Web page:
Understanding the timing of Chinese border incursions into India

Kevin T. Greene, Caroline Tornquist, Robbert Fokkink, Roy Lindelauf, V. S. Subrahmanian*

*Corresponding author for this work

Research output: Contribution to journalArticlepeer-review

Abstract

Since the 1960s China and India have engaged in a dispute about the demarcation of their shared border. This territorial dispute led to a brief war in 1962, and recurring flare-ups over the following decades, including during the summer of 2020. The potential for further escalation of this dispute poses significant risks to Indian and Chinese civilians, US foreign policy objectives, and the stability of the international economic system. Despite the importance of this dispute, there have been relatively few attempts to understand the correlates of Chinese incursions. This paper addresses this important question by leveraging past work on the study of conflicts between states to derive a set of testable explanations about the impact of China–India relations, internal political affairs, international political issues, and domestic economic factors on the likelihood of incursions. The study uses 15 years of original data on monthly Chinese incursions into India along with a monthly dataset containing 18 independent variables, to develop a detailed statistical understanding of the factors that trigger Chinese incursions across the Indian border with a lead time between 1 and 6 months. The quantitative study finds that Chinese incursions are more likely when Chinese leadership is early in their tenure, but more likely when Indian leadership is in the later stages of their tenure. The results also show that closer cooperation between India and the US may trigger additional Chinese incursions into India. Finally, lower consumer confidence in the Chinese economy is consistently related to an increased likelihood of incursions. These findings have implications for the maintenance of peace and India’s national security policies. Periods of Chinese uncertainty, particularly when their economy exhibits weakness and when Chinese leaders are in the early stages of their tenure are more likely to experience incursions. Further, the strengthening of the US–Indian alliance, as well as increased conflict between India and Pakistan, create the potential for an elevated risk of incursions. During these periods India should likely be on higher alert, while India and Indian allies should signal the importance of diplomatic solutions for the dispute.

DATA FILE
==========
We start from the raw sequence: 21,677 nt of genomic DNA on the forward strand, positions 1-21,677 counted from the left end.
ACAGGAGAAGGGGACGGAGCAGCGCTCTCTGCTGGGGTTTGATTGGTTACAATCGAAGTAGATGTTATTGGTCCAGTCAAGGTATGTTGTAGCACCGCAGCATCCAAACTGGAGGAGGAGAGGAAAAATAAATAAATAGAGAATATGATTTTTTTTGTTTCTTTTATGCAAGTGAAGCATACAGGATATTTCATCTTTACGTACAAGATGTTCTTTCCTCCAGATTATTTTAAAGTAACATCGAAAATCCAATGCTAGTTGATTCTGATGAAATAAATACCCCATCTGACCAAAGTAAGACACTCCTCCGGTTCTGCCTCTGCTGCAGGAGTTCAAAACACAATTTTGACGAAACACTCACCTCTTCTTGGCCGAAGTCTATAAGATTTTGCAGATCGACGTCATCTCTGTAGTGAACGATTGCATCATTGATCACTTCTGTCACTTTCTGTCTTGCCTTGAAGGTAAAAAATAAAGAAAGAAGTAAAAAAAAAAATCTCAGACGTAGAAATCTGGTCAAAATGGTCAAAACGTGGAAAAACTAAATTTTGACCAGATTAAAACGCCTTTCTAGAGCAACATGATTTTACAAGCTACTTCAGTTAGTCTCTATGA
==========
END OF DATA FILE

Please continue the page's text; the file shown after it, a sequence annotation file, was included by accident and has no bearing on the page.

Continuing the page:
Original languageEnglish (US)
Article number164
JournalHumanities and Social Sciences Communications
Volume8
Issue number1
DOIs
StatePublished - Dec 2021
Externally publishedYes

ASJC Scopus subject areas

  • Business, Management and Accounting(all)
  • Arts and Humanities(all)
  • Social Sciences(all)
  • Psychology(all)
  • Economics, Econometrics and Finance(all)

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